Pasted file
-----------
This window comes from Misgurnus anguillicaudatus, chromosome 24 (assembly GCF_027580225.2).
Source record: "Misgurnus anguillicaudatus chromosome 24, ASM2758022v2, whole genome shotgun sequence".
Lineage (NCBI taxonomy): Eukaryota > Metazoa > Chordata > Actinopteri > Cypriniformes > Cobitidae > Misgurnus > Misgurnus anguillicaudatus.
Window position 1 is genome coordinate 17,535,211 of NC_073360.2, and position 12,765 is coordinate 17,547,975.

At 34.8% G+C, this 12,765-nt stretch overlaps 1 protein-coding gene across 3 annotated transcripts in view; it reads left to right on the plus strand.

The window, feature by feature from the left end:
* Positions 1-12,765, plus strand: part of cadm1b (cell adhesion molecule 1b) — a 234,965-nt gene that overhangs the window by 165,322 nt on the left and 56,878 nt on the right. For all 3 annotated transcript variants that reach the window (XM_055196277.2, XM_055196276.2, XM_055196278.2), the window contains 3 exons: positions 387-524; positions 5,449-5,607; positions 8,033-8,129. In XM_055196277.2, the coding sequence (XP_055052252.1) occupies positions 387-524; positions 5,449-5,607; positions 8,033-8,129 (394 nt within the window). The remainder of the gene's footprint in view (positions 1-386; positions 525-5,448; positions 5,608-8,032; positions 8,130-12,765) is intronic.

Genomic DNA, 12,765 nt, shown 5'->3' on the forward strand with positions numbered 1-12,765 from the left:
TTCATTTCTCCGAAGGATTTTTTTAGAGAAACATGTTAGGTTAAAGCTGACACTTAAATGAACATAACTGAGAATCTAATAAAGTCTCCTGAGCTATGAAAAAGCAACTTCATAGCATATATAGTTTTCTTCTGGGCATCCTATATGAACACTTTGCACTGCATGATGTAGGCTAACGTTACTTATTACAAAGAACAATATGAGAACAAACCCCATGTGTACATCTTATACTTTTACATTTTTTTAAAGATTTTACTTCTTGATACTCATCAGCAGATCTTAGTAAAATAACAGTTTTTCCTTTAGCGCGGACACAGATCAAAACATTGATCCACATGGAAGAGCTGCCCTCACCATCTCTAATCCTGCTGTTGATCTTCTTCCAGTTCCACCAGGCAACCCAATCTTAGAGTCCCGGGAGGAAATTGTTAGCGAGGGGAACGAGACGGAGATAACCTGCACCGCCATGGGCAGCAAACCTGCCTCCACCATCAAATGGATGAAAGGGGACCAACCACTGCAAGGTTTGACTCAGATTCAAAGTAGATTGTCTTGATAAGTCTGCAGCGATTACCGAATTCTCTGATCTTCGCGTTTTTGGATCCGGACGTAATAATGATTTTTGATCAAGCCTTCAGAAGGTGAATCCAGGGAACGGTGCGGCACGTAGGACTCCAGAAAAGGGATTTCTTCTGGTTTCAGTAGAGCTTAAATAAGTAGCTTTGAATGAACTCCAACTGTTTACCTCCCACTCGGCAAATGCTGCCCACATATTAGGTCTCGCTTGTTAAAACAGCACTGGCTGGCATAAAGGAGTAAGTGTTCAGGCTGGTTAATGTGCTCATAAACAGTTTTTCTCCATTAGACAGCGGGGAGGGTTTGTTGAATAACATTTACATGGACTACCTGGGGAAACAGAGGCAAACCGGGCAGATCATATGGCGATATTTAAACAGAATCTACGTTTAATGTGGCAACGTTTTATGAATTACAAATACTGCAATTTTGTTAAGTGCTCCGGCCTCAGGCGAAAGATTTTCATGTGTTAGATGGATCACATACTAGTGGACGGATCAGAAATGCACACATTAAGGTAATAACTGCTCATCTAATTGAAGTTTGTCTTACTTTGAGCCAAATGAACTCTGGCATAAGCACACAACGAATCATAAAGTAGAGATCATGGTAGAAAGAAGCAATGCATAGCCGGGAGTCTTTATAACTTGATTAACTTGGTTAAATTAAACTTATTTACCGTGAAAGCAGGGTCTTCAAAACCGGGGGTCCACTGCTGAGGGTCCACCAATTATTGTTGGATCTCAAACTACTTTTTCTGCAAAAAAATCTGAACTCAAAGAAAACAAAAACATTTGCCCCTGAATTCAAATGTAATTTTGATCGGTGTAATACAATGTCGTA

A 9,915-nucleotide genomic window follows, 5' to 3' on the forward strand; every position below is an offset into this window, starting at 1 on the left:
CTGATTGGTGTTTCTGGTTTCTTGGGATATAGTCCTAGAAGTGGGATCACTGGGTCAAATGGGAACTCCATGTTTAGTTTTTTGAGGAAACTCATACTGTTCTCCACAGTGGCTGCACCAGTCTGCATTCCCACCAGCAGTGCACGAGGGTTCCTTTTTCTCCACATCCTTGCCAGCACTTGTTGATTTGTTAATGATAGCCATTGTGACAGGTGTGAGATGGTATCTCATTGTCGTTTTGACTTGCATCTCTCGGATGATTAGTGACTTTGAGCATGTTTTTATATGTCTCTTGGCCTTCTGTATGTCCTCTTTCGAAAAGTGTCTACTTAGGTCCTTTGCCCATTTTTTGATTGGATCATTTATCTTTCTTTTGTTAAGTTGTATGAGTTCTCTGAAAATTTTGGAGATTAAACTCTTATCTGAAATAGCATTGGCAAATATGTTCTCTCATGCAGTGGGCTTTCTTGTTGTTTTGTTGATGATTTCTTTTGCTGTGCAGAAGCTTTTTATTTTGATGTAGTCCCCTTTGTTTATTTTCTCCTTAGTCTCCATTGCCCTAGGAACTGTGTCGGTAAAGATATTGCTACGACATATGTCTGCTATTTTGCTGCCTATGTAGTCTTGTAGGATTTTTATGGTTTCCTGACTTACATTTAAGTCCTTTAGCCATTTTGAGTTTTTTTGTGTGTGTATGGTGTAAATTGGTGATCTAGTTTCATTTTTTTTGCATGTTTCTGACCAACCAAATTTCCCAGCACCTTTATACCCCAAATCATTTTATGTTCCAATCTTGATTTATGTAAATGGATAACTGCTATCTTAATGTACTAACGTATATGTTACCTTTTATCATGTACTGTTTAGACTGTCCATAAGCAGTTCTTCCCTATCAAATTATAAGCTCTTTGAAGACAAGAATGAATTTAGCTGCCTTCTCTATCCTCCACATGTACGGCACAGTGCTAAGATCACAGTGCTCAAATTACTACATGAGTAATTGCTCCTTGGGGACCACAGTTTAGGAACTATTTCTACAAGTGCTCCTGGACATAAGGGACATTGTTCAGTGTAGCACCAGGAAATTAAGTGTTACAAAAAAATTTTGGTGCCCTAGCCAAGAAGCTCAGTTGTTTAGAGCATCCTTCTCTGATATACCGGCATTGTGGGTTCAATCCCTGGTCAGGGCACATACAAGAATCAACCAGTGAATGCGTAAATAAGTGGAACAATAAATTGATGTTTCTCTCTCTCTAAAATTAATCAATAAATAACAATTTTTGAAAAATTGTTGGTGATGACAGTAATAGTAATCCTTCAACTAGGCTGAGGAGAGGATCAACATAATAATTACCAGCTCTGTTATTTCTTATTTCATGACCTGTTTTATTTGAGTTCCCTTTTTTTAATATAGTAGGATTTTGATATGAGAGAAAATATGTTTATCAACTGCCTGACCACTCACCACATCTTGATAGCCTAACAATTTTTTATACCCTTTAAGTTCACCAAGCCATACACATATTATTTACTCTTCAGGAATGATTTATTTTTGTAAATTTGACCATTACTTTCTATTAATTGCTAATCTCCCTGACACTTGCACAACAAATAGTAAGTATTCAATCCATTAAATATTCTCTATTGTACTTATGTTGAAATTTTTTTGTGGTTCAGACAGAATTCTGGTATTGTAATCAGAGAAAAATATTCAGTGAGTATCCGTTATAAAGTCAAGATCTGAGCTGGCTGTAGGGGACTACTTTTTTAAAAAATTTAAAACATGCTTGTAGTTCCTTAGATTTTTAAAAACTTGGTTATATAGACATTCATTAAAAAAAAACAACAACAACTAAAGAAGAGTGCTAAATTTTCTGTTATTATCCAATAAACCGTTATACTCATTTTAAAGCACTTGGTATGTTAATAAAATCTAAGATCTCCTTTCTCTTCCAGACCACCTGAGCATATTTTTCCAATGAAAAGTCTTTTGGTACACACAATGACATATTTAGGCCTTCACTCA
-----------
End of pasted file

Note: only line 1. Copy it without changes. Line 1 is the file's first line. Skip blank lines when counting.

This window comes from Misgurnus anguillicaudatus, chromosome 24 (assembly GCF_027580225.2).